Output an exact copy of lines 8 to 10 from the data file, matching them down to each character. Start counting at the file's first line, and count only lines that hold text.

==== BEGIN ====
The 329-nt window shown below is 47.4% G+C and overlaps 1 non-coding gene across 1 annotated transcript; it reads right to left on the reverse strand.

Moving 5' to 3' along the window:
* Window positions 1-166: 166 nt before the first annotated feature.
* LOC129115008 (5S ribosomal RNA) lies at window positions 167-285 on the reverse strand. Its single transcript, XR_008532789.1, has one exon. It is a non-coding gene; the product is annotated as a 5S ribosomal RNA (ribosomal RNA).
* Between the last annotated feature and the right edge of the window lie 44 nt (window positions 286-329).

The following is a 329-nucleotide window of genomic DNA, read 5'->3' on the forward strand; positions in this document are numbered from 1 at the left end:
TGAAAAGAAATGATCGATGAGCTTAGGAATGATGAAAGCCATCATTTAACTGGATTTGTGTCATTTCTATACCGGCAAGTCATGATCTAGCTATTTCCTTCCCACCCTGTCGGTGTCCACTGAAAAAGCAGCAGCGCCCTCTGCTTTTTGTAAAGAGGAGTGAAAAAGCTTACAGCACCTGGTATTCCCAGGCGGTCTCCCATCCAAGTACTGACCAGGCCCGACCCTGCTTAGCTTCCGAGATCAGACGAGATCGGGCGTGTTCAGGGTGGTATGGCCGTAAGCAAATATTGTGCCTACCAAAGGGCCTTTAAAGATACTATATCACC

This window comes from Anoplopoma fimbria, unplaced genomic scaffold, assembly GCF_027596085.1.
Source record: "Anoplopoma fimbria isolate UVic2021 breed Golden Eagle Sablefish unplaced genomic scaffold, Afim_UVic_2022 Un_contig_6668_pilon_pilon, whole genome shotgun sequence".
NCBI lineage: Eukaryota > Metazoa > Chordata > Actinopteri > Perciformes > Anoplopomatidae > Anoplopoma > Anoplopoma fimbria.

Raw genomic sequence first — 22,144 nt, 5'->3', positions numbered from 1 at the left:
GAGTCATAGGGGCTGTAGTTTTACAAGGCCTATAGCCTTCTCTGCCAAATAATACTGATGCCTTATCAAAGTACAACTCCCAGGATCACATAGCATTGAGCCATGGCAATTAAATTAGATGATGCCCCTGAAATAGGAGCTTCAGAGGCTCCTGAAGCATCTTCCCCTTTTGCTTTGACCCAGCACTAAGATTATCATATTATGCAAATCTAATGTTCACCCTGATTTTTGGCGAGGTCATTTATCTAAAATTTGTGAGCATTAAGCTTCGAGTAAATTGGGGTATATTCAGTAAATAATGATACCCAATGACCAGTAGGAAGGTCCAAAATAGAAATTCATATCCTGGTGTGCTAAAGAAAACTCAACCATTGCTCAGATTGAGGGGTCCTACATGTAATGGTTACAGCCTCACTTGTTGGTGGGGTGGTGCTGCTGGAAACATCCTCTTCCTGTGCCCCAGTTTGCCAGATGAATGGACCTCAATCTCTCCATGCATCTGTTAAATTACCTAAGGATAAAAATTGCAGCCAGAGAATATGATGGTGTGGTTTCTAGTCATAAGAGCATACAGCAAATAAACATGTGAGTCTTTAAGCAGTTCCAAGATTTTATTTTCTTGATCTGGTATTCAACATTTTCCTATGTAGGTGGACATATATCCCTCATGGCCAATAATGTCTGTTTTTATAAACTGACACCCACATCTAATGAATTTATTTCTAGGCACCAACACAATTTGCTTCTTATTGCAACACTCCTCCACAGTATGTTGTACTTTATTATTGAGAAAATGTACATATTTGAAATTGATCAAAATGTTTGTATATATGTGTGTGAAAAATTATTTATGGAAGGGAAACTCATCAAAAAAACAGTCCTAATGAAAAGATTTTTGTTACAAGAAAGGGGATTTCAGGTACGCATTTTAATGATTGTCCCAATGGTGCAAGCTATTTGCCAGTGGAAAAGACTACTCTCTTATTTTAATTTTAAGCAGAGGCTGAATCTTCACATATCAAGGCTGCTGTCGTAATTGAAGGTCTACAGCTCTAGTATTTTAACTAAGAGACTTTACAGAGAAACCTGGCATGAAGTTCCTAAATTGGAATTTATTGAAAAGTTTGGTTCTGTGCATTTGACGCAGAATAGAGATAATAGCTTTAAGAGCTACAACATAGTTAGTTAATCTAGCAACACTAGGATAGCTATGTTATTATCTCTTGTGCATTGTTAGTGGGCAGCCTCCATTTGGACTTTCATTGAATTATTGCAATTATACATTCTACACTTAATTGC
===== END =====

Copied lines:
This window comes from Anoplopoma fimbria, unplaced genomic scaffold, assembly GCF_027596085.1.
Source record: "Anoplopoma fimbria isolate UVic2021 breed Golden Eagle Sablefish unplaced genomic scaffold, Afim_UVic_2022 Un_contig_6668_pilon_pilon, whole genome shotgun sequence".
NCBI lineage: Eukaryota > Metazoa > Chordata > Actinopteri > Perciformes > Anoplopomatidae > Anoplopoma > Anoplopoma fimbria.